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Behavior Therapy for Families of Diabetic Adolescents

This study has been completed.
Washington University School of Medicine
Information provided by:
Nemours Children's Clinic Identifier:
First received: July 26, 2006
Last updated: NA
Last verified: October 2005
History: No changes posted
July 26, 2006
July 26, 2006
October 2000
Not Provided
  • Glycosylated hemoglobin (HbA1c)
  • Treatment adherence
Same as current
No Changes Posted
  • Parent-adolescent communication
  • Family problem solving and conflict resolution skills
  • Diabetes-related quality of life
Same as current
Not Provided
Not Provided
Behavior Therapy for Families of Diabetic Adolescents
Behavior Therapy for Families of Diabetic Adolescents
Effective adaptation to type 1 diabetes mellitus requires adolescents and their families to work together effectively to solve problems and resolve disagreements in order to achieve acceptable diabetic control and treatment adherence. Many studies show that problematic family communication, insufficient parental involvement in care and parent-adolescent conflict are associated with poor adherence and poor diabetic control. This study tests a family communication and problem solving intervention by randomizing families of adolescent with type 1 diabetes to 6 months' treatment either with the experimental intervention, continuation in standard medical care for diabetes, or participation in a multifamily educational support group. Families are then followed for an additional 12 months to examine the longer-term effects of the interventions on the targeted diabetes outcomes.
Adolescents with Type 1 diabetes mellitus often struggle to maintain adequate treatment adherence and diabetic control, leading to preventable hospitalizations and emergency room visits. Numerous cross-sectional and prospective studies show that family communication and conflict resolution skills are important influences on adolescents' diabetic control, treatment adherence and psychological adjustment. Empirical validation of psychological interventions targeting these processes could reduce excess health care costs and risks of diabetic complications. In the parent grant, we showed that Behavioral Family Systems Therapy (BFST; Robin & Foster, 1989) yielded improvements in family communication skills and parent-adolescent relationships, but it had weaker and less durable effects on treatment adherence and diabetic control. In this competing continuation application, we have relied on extensive preliminary data, our clinical experience with BFST and the results of others' investigations to formulate refinements to BFST that are designed to maximize its impact on diabetes treatment adherence and metabolic control. These include required targeting of behavioral barriers to adherence and diabetic control for every family, lengthening treatment from 3 to 6 months, and incorporation of several treatment components that were shown to be effective in other studies. We propose a randomized, controlled trial of this refined BFST intervention compared with standard medical therapy or participation in a diabetes educational support group on measures of: family communication, parent-adolescent relationships, adolescent psychological adjustment, treatment adherence, diabetic control and health care use. We will analyze predictors of treatment outcome and evaluate the clinical significance, social validity and maintenance of treatment effects over 6month and 12-month follow-up intervals. The results could influence the clinical practice of diabetes management and health care policy regarding adolescents with diabetes and other chronic diseases.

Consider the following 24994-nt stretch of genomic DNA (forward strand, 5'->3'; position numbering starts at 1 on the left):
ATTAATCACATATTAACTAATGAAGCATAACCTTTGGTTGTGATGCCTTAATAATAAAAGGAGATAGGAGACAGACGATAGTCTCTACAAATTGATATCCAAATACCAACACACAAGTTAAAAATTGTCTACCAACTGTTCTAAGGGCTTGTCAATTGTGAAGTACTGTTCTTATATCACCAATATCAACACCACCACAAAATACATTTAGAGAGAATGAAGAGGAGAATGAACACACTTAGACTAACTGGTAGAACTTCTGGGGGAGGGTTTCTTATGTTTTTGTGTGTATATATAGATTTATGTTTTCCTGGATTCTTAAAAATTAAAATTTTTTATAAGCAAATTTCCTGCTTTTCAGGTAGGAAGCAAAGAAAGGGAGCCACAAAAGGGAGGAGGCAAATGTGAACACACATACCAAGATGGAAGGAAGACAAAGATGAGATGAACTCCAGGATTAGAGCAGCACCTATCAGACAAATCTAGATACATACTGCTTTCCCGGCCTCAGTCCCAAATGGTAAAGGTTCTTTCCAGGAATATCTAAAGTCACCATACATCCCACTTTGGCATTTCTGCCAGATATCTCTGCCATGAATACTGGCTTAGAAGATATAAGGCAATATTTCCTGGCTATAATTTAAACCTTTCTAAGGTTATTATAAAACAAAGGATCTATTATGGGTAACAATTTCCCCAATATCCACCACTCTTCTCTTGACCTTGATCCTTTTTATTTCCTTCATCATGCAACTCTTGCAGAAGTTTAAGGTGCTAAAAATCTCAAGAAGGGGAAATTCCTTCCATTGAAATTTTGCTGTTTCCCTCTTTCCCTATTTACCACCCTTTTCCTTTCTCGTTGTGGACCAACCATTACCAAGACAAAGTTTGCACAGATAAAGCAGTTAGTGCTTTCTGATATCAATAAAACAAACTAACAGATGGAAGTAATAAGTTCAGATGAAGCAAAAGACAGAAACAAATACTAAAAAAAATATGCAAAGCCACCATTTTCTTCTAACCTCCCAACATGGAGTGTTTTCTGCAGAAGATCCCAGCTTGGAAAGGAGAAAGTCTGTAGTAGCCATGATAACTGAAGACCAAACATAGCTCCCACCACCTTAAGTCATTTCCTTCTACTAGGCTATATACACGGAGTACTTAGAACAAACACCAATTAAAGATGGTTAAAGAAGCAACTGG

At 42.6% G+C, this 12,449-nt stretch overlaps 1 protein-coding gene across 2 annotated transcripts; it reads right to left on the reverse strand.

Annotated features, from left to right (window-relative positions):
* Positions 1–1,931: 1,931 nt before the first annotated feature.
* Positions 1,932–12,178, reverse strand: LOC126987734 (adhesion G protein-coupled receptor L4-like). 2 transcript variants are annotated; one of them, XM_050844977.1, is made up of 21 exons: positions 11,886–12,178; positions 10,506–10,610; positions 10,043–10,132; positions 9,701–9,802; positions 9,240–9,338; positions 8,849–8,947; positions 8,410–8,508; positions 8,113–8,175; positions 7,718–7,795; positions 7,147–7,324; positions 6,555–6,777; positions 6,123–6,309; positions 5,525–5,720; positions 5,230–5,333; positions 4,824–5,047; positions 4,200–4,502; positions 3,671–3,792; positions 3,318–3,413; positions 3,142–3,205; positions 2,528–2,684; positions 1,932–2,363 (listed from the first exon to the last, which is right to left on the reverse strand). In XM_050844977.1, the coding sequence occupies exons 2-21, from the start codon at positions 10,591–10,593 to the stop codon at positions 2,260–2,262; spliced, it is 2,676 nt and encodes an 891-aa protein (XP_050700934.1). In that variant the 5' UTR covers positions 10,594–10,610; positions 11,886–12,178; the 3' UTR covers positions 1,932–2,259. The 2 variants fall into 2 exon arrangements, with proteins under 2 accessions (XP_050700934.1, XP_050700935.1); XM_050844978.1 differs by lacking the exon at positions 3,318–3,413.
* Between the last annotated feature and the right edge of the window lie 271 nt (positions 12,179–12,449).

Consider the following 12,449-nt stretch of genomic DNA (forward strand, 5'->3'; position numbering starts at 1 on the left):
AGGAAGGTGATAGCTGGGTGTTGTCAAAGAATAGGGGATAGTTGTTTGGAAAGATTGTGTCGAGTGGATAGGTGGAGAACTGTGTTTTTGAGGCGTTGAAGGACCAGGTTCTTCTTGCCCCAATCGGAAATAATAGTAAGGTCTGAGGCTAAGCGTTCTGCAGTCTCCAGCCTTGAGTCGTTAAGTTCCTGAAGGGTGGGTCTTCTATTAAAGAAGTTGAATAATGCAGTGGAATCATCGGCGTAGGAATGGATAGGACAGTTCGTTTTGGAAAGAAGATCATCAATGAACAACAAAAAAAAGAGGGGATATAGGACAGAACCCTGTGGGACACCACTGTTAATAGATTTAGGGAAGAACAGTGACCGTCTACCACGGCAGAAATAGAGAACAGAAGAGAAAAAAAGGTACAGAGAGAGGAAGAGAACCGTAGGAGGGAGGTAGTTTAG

Phase 3
Allocation: Randomized
Intervention Model: Factorial Assignment
Masking: Open Label
Primary Purpose: Treatment
Type 1 Diabetes Mellitus
Behavioral: Behavioral Family Systems Therapy for Diabetes
Not Provided
Wysocki T, Harris MA, Buckloh LM, Mertlich D, Lochrie AS, Taylor A, Sadler M, Mauras N, White NH. Effects of behavioral family systems therapy for diabetes on adolescents' family relationships, treatment adherence, and metabolic control. J Pediatr Psychol. 2006 Oct;31(9):928-38. Epub 2006 Jan 9.

*   Includes publications given by the data provider as well as publications identified by Identifier (NCT Number) in Medline.
January 2006
Not Provided

Inclusion Criteria:

Age of adolescent 12-<17 years Type 1 diabetes for >2 years Living in a home environment English reading ability at 5th grade level or above Established diabetes care at participating site Working telephone service Intent to remain living in same region for next 18 months -

Exclusion Criteria:

Presence of another chronic systemic disease Inpatient psychiatric treatment of patient or caregiver in prior 6 months Current outpatient treatment of psychosis, major depression or substance use disorder in parent/caregiver

Sexes Eligible for Study: All
12 Years to 16 Years   (Child)
Contact information is only displayed when the study is recruiting subjects
United States
R01DK043802( U.S. NIH Grant/Contract )
Not Provided
Not Provided
Not Provided
Not Provided
Nemours Children's Clinic
Washington University School of Medicine
Principal Investigator: Tim Wysocki, Ph.D. Nemours Children's Clinic
Nemours Children's Clinic
October 2005

ICMJE     Data element required by the International Committee of Medical Journal Editors and the World Health Organization ICTRP